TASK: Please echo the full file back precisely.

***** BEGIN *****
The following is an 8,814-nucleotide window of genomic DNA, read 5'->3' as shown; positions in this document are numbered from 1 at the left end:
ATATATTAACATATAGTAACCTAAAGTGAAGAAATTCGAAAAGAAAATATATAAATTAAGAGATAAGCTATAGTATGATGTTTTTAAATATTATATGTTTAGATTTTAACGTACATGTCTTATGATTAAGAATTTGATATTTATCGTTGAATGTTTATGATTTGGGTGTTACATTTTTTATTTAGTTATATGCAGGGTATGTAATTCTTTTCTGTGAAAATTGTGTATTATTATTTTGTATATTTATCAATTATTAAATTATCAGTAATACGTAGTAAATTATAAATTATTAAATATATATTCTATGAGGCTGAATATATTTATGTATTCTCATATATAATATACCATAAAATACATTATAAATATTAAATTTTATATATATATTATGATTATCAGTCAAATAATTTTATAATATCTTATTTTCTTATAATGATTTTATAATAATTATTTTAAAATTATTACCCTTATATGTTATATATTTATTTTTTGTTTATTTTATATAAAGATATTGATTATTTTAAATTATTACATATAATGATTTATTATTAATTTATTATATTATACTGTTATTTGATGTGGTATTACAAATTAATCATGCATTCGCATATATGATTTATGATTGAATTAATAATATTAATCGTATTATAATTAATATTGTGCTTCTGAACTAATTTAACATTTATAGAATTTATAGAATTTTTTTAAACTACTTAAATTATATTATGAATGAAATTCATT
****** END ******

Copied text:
The following is an 8,814-nucleotide window of genomic DNA, read 5'->3' as shown; positions in this document are numbered from 1 at the left end:
ATATATTAACATATAGTAACCTAAAGTGAAGAAATTCGAAAAGAAAATATATAAATTAAGAGATAAGCTATAGTATGATGTTTTTAAATATTATATGTTTAGATTTTAACGTACATGTCTTATGATTAAGAATTTGATATTTATCGTTGAATGTTTATGATTTGGGTGTTACATTTTTTATTTAGTTATATGCAGGGTATGTAATTCTTTTCTGTGAAAATTGTGTATTATTATTTTGTATATTTATCAATTATTAAATTATCAGTAATACGTAGTAAATTATAAATTATTAAATATATATTCTATGAGGCTGAATATATTTATGTATTCTCATATATAATATACCATAAAATACATTATAAATATTAAATTTTATATATATATTATGATTATCAGTCAAATAATTTTATAATATCTTATTTTCTTATAATGATTTTATAATAATTATTTTAAAATTATTACCCTTATATGTTATATATTTATTTTTTGTTTATTTTATATAAAGATATTGATTATTTTAAATTATTACATATAATGATTTATTATTAATTTATTATATTATACTGTTATTTGATGTGGTATTACAAATTAATCATGCATTCGCATATATGATTTATGATTGAATTAATAATATTAATCGTATTATAATTAATATTGTGCTTCTGAACTAATTTAACATTTATAGAATTTATAGAATTTTTTTAAACTACTTAAATTATATTATGAATGAAATTCATT